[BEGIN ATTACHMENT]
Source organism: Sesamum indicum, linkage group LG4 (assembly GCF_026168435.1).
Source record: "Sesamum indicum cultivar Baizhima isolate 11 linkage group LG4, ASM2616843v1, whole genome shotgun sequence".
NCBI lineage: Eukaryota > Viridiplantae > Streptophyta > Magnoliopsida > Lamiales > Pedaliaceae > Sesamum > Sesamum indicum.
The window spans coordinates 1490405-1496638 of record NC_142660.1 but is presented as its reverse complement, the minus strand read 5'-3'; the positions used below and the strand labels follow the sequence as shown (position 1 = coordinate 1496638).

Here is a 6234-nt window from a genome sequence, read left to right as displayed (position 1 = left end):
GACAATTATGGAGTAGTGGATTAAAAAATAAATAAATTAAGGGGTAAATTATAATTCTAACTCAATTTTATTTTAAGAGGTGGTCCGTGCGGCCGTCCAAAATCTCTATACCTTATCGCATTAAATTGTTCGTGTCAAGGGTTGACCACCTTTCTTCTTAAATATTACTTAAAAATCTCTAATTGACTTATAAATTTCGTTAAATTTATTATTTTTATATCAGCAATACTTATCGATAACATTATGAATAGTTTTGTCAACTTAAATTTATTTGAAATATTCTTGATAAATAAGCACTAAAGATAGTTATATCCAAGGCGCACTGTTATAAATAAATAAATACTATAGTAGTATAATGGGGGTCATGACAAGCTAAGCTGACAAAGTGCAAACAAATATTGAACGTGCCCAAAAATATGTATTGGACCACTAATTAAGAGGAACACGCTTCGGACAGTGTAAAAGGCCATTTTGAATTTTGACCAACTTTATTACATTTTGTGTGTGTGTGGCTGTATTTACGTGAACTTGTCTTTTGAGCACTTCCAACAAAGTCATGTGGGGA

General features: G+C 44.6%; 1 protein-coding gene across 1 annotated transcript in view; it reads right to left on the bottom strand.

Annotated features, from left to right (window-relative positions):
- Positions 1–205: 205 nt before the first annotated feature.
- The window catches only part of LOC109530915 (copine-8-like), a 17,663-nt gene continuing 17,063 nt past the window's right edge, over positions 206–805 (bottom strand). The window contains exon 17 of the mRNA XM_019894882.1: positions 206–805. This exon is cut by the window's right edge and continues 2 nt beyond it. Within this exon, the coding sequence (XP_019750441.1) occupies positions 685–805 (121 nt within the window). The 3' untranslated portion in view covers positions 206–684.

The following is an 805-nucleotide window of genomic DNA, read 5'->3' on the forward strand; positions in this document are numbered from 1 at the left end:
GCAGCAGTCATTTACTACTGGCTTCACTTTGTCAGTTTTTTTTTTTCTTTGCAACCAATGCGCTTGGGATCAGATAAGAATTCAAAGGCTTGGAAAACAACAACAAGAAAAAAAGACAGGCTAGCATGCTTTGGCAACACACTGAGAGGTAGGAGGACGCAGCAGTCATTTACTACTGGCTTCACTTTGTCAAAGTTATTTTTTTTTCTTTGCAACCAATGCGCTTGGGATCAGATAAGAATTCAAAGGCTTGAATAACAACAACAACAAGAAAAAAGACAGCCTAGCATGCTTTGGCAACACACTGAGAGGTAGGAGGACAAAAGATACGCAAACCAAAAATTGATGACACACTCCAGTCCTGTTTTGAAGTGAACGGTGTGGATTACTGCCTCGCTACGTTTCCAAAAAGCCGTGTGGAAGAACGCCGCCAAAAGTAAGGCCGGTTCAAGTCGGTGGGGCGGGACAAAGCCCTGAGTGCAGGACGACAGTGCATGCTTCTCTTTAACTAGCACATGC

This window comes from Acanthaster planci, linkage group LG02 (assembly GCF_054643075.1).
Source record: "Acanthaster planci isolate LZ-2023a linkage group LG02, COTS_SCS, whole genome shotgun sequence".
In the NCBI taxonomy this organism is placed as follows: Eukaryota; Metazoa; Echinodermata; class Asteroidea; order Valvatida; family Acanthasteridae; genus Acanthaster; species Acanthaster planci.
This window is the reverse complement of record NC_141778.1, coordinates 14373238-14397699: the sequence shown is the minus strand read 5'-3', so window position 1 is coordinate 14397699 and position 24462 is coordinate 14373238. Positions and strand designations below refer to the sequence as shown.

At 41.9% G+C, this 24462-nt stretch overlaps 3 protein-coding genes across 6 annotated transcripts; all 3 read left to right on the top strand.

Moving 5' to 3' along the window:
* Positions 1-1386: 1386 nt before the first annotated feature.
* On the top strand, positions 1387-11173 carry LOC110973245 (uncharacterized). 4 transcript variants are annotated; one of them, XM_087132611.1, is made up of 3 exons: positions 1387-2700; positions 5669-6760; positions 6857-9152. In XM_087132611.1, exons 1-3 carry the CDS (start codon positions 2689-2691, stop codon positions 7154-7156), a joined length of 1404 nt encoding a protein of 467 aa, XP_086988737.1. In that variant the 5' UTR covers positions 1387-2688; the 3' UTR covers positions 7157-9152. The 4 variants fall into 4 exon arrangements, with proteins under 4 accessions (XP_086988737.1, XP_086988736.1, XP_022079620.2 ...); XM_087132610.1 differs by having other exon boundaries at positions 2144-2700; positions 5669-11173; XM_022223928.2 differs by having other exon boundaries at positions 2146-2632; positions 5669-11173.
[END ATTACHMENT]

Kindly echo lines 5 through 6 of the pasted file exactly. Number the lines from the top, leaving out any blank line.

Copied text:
Here is a 6234-nt window from a genome sequence, read left to right as displayed (position 1 = left end):
GACAATTATGGAGTAGTGGATTAAAAAATAAATAAATTAAGGGGTAAATTATAATTCTAACTCAATTTTATTTTAAGAGGTGGTCCGTGCGGCCGTCCAAAATCTCTATACCTTATCGCATTAAATTGTTCGTGTCAAGGGTTGACCACCTTTCTTCTTAAATATTACTTAAAAATCTCTAATTGACTTATAAATTTCGTTAAATTTATTATTTTTATATCAGCAATACTTATCGATAACATTATGAATAGTTTTGTCAACTTAAATTTATTTGAAATATTCTTGATAAATAAGCACTAAAGATAGTTATATCCAAGGCGCACTGTTATAAATAAATAAATACTATAGTAGTATAATGGGGGTCATGACAAGCTAAGCTGACAAAGTGCAAACAAATATTGAACGTGCCCAAAAATATGTATTGGACCACTAATTAAGAGGAACACGCTTCGGACAGTGTAAAAGGCCATTTTGAATTTTGACCAACTTTATTACATTTTGTGTGTGTGTGGCTGTATTTACGTGAACTTGTCTTTTGAGCACTTCCAACAAAGTCATGTGGGGA